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Blood Lipids and Lipoproteins in Married and Formerly Married Women

Kushnir, Talma PhD; Kristal-Boneh, Estela PhD

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As part of the Cardiovascular Occupational Risk Factors Determination in Israel (CORDIS) study, the association between marriage termination (divorce/separation or widowhood) and blood lipids and lipoproteins was examined in a sample of 351 healthy women employed in industry.Eighty-seven former spouses were each matched with three married women (N = 264) for age, number of children, smoking status, and type of job (blue/white collar). After controlling for age, number of cigarettes per day, leisure sport participation, and daily coffee consumption, former spouses in the younger women group (younger than 45 years) had significantly higher total cholesterol, total cholesterol ratio, and LDL levels than married women. Among older women (greater than or equal to 45 years), there were no significant differences. Significantly more younger former spouses had abnormally high cholesterol and LDL levels. In both age groups, former spouses smoked more cigarettes daily. These differences between the marital status groups may be explained by stress effects and changes in primary prevention practices. If replicated, such findings would delineate a population in need of intervention to reduce disease risk.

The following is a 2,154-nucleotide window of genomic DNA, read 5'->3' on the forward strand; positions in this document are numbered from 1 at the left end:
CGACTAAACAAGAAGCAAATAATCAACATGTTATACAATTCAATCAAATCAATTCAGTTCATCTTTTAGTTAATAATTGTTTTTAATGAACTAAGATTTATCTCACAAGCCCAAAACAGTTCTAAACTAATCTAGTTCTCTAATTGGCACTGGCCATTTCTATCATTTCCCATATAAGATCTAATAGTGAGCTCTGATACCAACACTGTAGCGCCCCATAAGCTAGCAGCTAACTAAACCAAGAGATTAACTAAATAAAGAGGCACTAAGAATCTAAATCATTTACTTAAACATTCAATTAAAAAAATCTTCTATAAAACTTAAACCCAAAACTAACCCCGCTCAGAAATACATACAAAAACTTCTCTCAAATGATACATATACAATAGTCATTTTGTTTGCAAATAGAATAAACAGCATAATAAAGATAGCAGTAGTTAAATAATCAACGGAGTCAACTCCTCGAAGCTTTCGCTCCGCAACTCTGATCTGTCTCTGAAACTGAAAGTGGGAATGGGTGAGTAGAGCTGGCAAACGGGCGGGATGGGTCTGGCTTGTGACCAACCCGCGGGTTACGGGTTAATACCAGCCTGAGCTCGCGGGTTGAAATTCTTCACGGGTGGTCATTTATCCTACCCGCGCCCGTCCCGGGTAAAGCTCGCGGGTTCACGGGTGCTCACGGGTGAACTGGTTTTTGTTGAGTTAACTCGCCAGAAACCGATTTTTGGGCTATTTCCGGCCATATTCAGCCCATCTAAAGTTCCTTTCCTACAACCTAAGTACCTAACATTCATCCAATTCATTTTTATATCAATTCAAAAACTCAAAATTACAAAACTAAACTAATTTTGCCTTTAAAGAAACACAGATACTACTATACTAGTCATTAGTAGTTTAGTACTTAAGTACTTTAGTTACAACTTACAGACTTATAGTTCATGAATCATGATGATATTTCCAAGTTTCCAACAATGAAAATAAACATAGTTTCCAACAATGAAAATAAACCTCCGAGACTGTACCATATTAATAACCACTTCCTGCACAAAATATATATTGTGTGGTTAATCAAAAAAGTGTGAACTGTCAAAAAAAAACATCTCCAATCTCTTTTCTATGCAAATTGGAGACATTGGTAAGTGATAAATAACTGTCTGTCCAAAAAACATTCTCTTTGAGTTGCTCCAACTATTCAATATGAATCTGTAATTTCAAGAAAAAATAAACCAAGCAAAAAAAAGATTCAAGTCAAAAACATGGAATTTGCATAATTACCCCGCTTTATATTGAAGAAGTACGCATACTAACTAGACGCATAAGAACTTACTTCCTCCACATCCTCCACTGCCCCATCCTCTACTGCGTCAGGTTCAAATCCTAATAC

From the Occupational Health and Rehabilitation Institute at Loewenstein Hospital, Raanana, Israel (T.K., E.K.-B.) and Sackler School of Medicine, Tel Aviv University, Tel Aviv, Israel (T.K.).

Address reprint requests to: Dr. T. Kushnir, Behavioral Medicine Unit, Occupational Health and Rehabilitation Institute, PO Box 3, Raanana, Israel 43100.

Received for publication June 15, 1993; revision received June 2, 1994.

Copyright © 1995 by American Psychosomatic Society
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